In other words feelers are more likely to take things personally and once they are on the defensive because of upset, they are likely to make less and less sense to a thinker!


Judgers like closure, like things sorted, planned and done and dusted. Perceivers try to keep things open ended and avoid closure. So a judger can seem pushy to a perceiver and a perceiver can seem vague and erratic to a judger. A strong judger will also be decisive in their opinions and seem forceful to the perceiver who will be thinking, 'how can you be so certain?' To a question, a judger will tend to give a definite answer but a perceiver will tend to answer with another question - wanting to take in more data before they commit to a final judgement.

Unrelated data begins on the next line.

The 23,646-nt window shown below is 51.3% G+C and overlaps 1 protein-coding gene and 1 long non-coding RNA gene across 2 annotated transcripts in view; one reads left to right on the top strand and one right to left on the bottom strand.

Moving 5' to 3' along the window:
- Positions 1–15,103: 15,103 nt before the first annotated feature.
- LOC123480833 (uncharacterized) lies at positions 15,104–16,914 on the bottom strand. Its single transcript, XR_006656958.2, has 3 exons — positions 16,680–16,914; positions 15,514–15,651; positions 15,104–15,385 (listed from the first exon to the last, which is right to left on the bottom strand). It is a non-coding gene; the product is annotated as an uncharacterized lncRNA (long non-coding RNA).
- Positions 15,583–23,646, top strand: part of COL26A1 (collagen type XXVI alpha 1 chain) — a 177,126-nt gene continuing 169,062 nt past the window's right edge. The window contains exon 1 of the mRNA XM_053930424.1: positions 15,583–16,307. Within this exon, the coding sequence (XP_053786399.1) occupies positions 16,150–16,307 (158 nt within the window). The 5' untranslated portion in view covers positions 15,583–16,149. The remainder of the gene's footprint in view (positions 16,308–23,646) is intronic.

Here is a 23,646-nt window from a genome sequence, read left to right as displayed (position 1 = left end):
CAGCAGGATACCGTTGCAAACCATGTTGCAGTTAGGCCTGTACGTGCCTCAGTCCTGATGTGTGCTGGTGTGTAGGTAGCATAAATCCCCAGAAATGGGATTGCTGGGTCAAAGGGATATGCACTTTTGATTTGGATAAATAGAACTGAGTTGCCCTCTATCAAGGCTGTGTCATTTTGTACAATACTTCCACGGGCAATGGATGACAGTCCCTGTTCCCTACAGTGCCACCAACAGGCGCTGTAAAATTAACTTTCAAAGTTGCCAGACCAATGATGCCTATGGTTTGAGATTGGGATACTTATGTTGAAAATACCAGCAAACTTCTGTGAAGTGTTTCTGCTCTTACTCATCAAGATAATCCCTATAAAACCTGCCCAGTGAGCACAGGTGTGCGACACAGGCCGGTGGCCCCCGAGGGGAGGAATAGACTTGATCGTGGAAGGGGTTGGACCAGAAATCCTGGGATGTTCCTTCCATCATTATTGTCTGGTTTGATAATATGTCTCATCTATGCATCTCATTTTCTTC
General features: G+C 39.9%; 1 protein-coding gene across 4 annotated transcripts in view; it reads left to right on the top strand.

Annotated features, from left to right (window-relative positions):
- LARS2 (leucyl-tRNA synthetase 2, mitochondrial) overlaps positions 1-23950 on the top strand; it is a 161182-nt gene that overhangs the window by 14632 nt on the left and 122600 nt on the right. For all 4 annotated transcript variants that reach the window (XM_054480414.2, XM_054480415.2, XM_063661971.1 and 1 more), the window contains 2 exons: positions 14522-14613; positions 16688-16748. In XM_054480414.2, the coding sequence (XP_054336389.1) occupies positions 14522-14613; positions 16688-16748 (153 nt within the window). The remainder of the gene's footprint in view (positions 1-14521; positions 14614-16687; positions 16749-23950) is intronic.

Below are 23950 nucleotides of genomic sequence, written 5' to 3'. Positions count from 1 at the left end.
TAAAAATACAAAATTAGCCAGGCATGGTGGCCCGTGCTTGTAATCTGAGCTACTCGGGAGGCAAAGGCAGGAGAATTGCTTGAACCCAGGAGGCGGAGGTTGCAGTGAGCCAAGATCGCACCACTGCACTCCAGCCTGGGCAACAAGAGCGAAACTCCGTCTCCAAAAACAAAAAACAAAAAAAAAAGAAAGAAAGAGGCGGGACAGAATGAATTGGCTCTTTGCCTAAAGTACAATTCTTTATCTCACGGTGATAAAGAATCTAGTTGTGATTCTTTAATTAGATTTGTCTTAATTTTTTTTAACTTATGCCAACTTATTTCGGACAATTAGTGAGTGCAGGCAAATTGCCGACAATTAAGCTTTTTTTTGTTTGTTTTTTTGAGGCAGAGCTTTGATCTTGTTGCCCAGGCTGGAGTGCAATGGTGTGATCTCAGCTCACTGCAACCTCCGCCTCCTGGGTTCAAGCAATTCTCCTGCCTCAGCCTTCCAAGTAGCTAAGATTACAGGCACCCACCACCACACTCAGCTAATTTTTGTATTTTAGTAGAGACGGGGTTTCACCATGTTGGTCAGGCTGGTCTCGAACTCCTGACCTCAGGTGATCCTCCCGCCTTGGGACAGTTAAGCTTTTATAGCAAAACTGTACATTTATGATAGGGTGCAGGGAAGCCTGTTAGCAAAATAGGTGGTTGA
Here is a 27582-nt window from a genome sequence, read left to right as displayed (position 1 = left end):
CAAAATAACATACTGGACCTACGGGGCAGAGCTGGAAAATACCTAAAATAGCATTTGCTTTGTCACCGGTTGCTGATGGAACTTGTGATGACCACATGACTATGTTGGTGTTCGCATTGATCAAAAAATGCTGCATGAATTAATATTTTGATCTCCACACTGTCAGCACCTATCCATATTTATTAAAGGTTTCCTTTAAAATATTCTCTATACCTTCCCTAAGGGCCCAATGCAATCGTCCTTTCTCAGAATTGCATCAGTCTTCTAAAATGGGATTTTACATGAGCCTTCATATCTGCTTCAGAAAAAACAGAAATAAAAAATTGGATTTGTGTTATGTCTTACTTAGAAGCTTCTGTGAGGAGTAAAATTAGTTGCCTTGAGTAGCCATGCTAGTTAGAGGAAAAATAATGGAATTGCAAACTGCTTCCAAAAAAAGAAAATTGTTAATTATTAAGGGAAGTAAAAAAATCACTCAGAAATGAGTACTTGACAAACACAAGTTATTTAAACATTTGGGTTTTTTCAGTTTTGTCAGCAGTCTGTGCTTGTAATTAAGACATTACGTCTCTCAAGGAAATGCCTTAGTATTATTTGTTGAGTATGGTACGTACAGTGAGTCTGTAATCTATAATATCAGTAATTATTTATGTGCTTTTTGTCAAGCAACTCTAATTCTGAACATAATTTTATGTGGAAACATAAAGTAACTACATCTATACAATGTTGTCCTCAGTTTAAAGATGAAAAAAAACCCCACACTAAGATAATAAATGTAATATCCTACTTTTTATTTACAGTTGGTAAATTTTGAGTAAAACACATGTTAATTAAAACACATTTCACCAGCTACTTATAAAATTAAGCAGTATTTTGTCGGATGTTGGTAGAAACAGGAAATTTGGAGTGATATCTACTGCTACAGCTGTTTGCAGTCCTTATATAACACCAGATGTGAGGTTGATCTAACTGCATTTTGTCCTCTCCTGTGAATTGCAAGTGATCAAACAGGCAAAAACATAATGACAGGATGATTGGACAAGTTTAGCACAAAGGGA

For example, 'did you like that film?'
Judger: Yes
Perceiver: I don't know, what did you think of it?

In meetings judgers and perceivers are obvious - not least by the way their bits of paper are sitting in front of them! The judgers have their possessions neatly placed but the perceiver's stuff is usually scattered randomly all over the place. Also, the judger is the one making decisions about how work needs to be taken forward but the perceiver still wants to explore further possibilites before they decide upon future action. Judgers will pin things down to time scales, perceivers can leave a meeting having failed to even consider such things. Extreme perceivers are always poised for that extra bit of information that could arrive at any moment and make the whole scenario need a re-think! Extreme judgers, however, gun for the clarity of closure and once the decision is made, do not want to visit it again - even if they learn something new about the situation.